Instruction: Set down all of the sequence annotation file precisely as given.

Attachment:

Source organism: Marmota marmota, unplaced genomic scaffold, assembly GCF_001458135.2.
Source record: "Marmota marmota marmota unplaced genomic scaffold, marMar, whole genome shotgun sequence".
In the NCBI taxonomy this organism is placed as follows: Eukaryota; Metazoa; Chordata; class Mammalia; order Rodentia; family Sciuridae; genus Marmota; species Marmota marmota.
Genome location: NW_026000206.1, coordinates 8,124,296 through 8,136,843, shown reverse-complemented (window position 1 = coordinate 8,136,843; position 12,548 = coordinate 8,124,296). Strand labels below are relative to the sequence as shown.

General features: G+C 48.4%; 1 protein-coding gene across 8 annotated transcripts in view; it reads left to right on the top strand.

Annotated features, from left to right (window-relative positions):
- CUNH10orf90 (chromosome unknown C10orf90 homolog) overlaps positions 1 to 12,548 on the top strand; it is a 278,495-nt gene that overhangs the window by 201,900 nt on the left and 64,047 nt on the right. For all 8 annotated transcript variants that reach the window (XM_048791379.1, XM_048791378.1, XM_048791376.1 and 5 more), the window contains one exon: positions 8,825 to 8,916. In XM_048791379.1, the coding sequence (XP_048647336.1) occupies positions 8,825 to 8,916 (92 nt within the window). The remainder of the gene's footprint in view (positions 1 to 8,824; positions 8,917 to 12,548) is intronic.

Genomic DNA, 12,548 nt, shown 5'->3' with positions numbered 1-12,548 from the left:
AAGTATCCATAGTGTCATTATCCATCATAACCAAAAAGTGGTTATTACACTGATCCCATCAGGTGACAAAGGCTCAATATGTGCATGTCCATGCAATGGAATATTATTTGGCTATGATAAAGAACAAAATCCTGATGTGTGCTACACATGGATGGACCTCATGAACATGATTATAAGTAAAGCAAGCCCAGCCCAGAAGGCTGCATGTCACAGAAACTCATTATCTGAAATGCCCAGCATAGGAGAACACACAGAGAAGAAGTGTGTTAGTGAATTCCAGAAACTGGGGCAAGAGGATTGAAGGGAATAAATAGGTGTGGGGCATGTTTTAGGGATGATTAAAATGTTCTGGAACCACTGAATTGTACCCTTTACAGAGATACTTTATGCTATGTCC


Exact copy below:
Source organism: Marmota marmota, unplaced genomic scaffold, assembly GCF_001458135.2.
Source record: "Marmota marmota marmota unplaced genomic scaffold, marMar, whole genome shotgun sequence".
In the NCBI taxonomy this organism is placed as follows: Eukaryota; Metazoa; Chordata; class Mammalia; order Rodentia; family Sciuridae; genus Marmota; species Marmota marmota.
Genome location: NW_026000206.1, coordinates 8,124,296 through 8,136,843, shown reverse-complemented (window position 1 = coordinate 8,136,843; position 12,548 = coordinate 8,124,296). Strand labels below are relative to the sequence as shown.

General features: G+C 48.4%; 1 protein-coding gene across 8 annotated transcripts in view; it reads left to right on the top strand.

Annotated features, from left to right (window-relative positions):
- CUNH10orf90 (chromosome unknown C10orf90 homolog) overlaps positions 1 to 12,548 on the top strand; it is a 278,495-nt gene that overhangs the window by 201,900 nt on the left and 64,047 nt on the right. For all 8 annotated transcript variants that reach the window (XM_048791379.1, XM_048791378.1, XM_048791376.1 and 5 more), the window contains one exon: positions 8,825 to 8,916. In XM_048791379.1, the coding sequence (XP_048647336.1) occupies positions 8,825 to 8,916 (92 nt within the window). The remainder of the gene's footprint in view (positions 1 to 8,824; positions 8,917 to 12,548) is intronic.

Genomic DNA, 12,548 nt, shown 5'->3' with positions numbered 1-12,548 from the left:
AAGTATCCATAGTGTCATTATCCATCATAACCAAAAAGTGGTTATTACACTGATCCCATCAGGTGACAAAGGCTCAATATGTGCATGTCCATGCAATGGAATATTATTTGGCTATGATAAAGAACAAAATCCTGATGTGTGCTACACATGGATGGACCTCATGAACATGATTATAAGTAAAGCAAGCCCAGCCCAGAAGGCTGCATGTCACAGAAACTCATTATCTGAAATGCCCAGCATAGGAGAACACACAGAGAAGAAGTGTGTTAGTGAATTCCAGAAACTGGGGCAAGAGGATTGAAGGGAATAAATAGGTGTGGGGCATGTTTTAGGGATGATTAAAATGTTCTGGAACCACTGAATTGTACCCTTTACAGAGATACTTTATGCTATGTCC